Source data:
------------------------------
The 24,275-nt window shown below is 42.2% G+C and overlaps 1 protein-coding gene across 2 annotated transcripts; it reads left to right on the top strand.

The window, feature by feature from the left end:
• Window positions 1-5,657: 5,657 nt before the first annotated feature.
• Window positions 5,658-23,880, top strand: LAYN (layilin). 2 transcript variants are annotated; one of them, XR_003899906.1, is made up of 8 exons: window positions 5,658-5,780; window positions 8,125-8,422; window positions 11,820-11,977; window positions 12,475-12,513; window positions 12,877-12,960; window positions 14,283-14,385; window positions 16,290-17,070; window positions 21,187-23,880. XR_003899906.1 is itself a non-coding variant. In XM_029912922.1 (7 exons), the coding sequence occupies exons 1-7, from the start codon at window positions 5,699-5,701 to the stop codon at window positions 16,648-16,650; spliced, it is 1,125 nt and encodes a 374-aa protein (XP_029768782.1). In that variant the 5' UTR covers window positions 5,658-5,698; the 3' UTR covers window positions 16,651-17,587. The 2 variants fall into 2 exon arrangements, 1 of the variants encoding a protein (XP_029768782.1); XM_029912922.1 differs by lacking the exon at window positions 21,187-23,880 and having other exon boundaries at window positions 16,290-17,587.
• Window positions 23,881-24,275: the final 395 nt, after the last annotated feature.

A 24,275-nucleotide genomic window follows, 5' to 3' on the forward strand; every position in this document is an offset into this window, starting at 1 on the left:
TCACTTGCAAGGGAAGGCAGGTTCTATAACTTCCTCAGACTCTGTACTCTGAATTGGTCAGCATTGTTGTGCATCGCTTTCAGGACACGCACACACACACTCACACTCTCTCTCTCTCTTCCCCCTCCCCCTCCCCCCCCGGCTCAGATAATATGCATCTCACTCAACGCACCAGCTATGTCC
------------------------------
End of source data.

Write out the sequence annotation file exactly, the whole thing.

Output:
The 24,275-nt window shown below is 42.2% G+C and overlaps 1 protein-coding gene across 2 annotated transcripts; it reads left to right on the top strand.

The window, feature by feature from the left end:
• Window positions 1-5,657: 5,657 nt before the first annotated feature.
• Window positions 5,658-23,880, top strand: LAYN (layilin). 2 transcript variants are annotated; one of them, XR_003899906.1, is made up of 8 exons: window positions 5,658-5,780; window positions 8,125-8,422; window positions 11,820-11,977; window positions 12,475-12,513; window positions 12,877-12,960; window positions 14,283-14,385; window positions 16,290-17,070; window positions 21,187-23,880. XR_003899906.1 is itself a non-coding variant. In XM_029912922.1 (7 exons), the coding sequence occupies exons 1-7, from the start codon at window positions 5,699-5,701 to the stop codon at window positions 16,648-16,650; spliced, it is 1,125 nt and encodes a 374-aa protein (XP_029768782.1). In that variant the 5' UTR covers window positions 5,658-5,698; the 3' UTR covers window positions 16,651-17,587. The 2 variants fall into 2 exon arrangements, 1 of the variants encoding a protein (XP_029768782.1); XM_029912922.1 differs by lacking the exon at window positions 21,187-23,880 and having other exon boundaries at window positions 16,290-17,587.
• Window positions 23,881-24,275: the final 395 nt, after the last annotated feature.

A 24,275-nucleotide genomic window follows, 5' to 3' on the forward strand; every position in this document is an offset into this window, starting at 1 on the left:
TCACTTGCAAGGGAAGGCAGGTTCTATAACTTCCTCAGACTCTGTACTCTGAATTGGTCAGCATTGTTGTGCATCGCTTTCAGGACACGCACACACACACTCACACTCTCTCTCTCTCTTCCCCCTCCCCCTCCCCCCCCGGCTCAGATAATATGCATCTCACTCAACGCACCAGCTATGTCC